• Dylan Jackson

        You can’t compare processors based on clock rate alone…  that’s like saying a 3 GHz pentium 4 processor beats out a 2.7 GHz i7.  First of all, the RAZR uses TI’s OMAP 4430, which tops out at 1.2 GHz… but the Nexus has the OMAP 4460, which is spec’d from 1.2-1.5 GHz, meaning that it will be set to 1.2 GHz out of the box, but it could be clocked to 1.5 GHz after rooting (or a future ICS or firmware update?) and still remain within standard operating parameters.

        Regarding the camera… at typical screen resolutions, 8 Mpx and 5 Mpx are not hugely different.  Sure, you could blow up an 8 Mpx picture more, but sensor quality is important to take into consideration.  A high quality sensor at a lower resolution (not to mention the zero-shutter lag in the Nexus) can often be preferable.  Besides, we don’t use smartphone cameras to take professional photos; we want to quickly capture a good image.

        Also, there’s no mention of GPUs anywhere.  I know the Nexus uses a SGX540, and the Rezound uses an Adreno 220.  I can’t cite performance metrics for those, but depending on how you intend to use the phone, its GPU could be a much more important performance metric than the processor.

        Also, the one big advantage of the RAZR is the physical build.  It has a steel chassis and kevlar backing.  Kevlar aside (don’t know how much that helps), the steel chassis is pretty significant for people who are prone to dropping their phone.  Aside from being the thinnest, it’s also probably the most robust.  I’m sorry, but I’ve got to disagree with a lot of what KristinL said.

        • KristinL

          For what it’s worth, I agree with you: there’s more to processors than GHz and more to cameras than MPs. Obviously, these phones are all technological front-runners, and all very capable. But with all of them yet to be released, we talk about what little information we have, and as the discussion goes on and on, it comes down to nitpicking, looking for slight edges. We can’t help but compare the numbers we’re given, even if it really just means looking at tiny margins under a biiiiig magnifying glass, haha.

        • KristinL

          Oops, forgot to add:

          Interesting point on the RAZR’s build. I feel like it’s a fairly non-traditional selling point (just like the Toughbook seemed pretty niche to me), but I know a few (accident-prone) people who could certainly be swayed by that.

      • KristinL

        Clinton: Appreciate the updates (and the name-drops)! You’re a wonderfully gracious blog host! :)

        • @d82a3a6fdf57fb0b34806843d3ed8d3a:disqus Muchos Gracias!

    • I agree wholeheartedly KristinL.  Everything but about being a huge fan of Sense..  I don’t like any of the overlays on Android although initially, I thought Sense was better that stock Android.  now I just think they all cause way more problems than they solve.  Mostly, the overlays delay the upgrades to the next version of Android.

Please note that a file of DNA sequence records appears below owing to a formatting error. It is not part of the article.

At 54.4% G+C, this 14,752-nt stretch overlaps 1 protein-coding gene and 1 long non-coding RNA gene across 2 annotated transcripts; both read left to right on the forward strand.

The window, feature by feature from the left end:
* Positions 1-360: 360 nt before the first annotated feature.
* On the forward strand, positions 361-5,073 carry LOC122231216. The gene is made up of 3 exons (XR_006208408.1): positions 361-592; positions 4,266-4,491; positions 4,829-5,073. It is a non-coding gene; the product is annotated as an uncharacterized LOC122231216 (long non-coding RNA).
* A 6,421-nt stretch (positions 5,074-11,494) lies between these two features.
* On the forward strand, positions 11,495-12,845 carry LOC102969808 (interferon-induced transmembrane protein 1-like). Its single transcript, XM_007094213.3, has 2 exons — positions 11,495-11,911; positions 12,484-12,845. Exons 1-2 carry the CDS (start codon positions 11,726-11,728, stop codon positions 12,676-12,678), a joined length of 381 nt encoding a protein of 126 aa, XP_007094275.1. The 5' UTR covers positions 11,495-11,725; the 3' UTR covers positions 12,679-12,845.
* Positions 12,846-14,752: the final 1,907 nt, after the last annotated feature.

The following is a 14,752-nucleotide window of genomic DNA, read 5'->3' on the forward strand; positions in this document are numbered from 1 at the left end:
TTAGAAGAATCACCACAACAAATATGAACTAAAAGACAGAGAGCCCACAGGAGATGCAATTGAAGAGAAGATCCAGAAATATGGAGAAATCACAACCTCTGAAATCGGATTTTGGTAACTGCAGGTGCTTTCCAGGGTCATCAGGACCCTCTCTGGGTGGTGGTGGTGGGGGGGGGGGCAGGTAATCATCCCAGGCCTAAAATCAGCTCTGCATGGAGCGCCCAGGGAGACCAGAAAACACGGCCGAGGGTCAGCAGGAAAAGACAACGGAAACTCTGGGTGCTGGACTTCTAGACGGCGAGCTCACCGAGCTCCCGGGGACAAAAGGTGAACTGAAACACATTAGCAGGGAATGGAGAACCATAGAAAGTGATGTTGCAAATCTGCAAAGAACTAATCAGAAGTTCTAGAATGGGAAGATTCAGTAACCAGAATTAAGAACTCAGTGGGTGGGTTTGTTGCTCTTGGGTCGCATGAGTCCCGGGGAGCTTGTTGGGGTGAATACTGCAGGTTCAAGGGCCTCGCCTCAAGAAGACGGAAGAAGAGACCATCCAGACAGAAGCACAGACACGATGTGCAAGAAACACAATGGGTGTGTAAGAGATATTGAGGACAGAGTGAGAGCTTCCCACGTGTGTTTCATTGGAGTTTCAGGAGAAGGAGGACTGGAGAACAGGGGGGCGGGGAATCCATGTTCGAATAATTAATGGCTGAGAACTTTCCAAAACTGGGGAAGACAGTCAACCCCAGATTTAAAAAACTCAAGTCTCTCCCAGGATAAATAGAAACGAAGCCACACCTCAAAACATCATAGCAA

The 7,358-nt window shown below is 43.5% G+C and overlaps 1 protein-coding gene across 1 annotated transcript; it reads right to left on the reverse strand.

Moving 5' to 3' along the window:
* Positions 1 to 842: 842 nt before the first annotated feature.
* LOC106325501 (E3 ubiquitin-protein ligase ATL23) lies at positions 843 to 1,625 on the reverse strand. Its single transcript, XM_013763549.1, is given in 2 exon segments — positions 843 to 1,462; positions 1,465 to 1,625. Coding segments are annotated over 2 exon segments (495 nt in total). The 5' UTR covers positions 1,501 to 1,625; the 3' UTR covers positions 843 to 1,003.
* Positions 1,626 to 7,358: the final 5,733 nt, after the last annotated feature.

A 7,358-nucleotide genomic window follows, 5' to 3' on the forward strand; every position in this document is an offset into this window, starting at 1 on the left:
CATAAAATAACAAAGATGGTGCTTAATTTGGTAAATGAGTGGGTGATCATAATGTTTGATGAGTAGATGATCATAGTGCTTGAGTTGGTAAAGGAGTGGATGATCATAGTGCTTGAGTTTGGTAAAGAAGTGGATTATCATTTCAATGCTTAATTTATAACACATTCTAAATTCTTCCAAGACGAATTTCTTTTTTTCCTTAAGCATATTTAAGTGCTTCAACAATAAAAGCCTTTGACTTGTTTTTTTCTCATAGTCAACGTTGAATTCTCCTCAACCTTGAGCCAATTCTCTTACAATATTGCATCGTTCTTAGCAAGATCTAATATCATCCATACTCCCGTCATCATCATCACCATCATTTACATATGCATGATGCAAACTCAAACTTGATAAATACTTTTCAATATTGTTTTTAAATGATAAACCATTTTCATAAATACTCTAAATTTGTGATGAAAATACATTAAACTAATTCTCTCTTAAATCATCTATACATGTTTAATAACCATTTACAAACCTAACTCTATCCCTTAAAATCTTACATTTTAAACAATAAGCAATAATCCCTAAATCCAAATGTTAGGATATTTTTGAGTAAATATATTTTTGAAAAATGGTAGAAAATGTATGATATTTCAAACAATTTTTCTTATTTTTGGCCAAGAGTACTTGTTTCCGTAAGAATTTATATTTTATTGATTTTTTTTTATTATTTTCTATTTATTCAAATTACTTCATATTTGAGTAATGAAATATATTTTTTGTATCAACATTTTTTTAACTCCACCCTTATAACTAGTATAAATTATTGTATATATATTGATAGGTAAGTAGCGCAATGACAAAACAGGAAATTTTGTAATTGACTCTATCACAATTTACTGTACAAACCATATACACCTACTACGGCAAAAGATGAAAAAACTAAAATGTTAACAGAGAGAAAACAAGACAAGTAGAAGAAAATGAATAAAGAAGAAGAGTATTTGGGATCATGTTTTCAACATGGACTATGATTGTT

Having been a Galaxy holder and been burned severely by Samsung, I swore them off forever after the mess that was the Fascinate.  So, needless to say, I was super disappointed that the Nexus is again a Samsung.  HTC makes great handsets and they are nice to look at.  Their attention to detail is the closest thing to Apple.

      Finally, Moto handsets are just all ugly as hell IMO.  I don’t know what it is about how they design things, but they always seem awkward to hold.  HTCs usually fit nicely in your hand.  Again, just my opinion, but I like this phone a lot.  Sadly, I bought the iPhone 4S because I told myself I would only buy a Nexus brand Android handset from now on and I also swore off Samsung with no new HTC Nexus in sight…

      This phone would be PERFECT in pure stock ICS IMHO and I would have rather had this than the iPhone, again, if it were stock ICS.

    • KRIEG

      I totally agree with you. I think the ranking should Definitely be 1: Google Nexus (only because ICS) 2: HTC Rezound 3:Razr. Razr – by the end of the two yr contract -you are going to want to trash it even more than the Original Droid due to technology advancement. 

      Hardware wise – The Rezound has the edge. And with ICS update right around the corner – once the Rezound is updated it may blow the Nexus Prime out of the water. 

      My wife and I currently have Incredibles. Absoulutely love that phone but we are ready for the upgrades! I am so much on the fence between Nexus Prime and HTC Rezound that I am getting her the Rezound and myself the Prime ;)  I like the screen size better on the Prime. 

      Over all – these phones are night and day to what is currently on the market for Verizon. And by June of next year – with the Quad Core tech expanding – it is going to be really hard to stick with a 2 year contract ;) 

    • Pguerr

      Maybe because the Droid RAZR has a Super AMOLED screen that is waaay better than that of HTC Rezound (Super LCD)..

      Battery life ANYONE?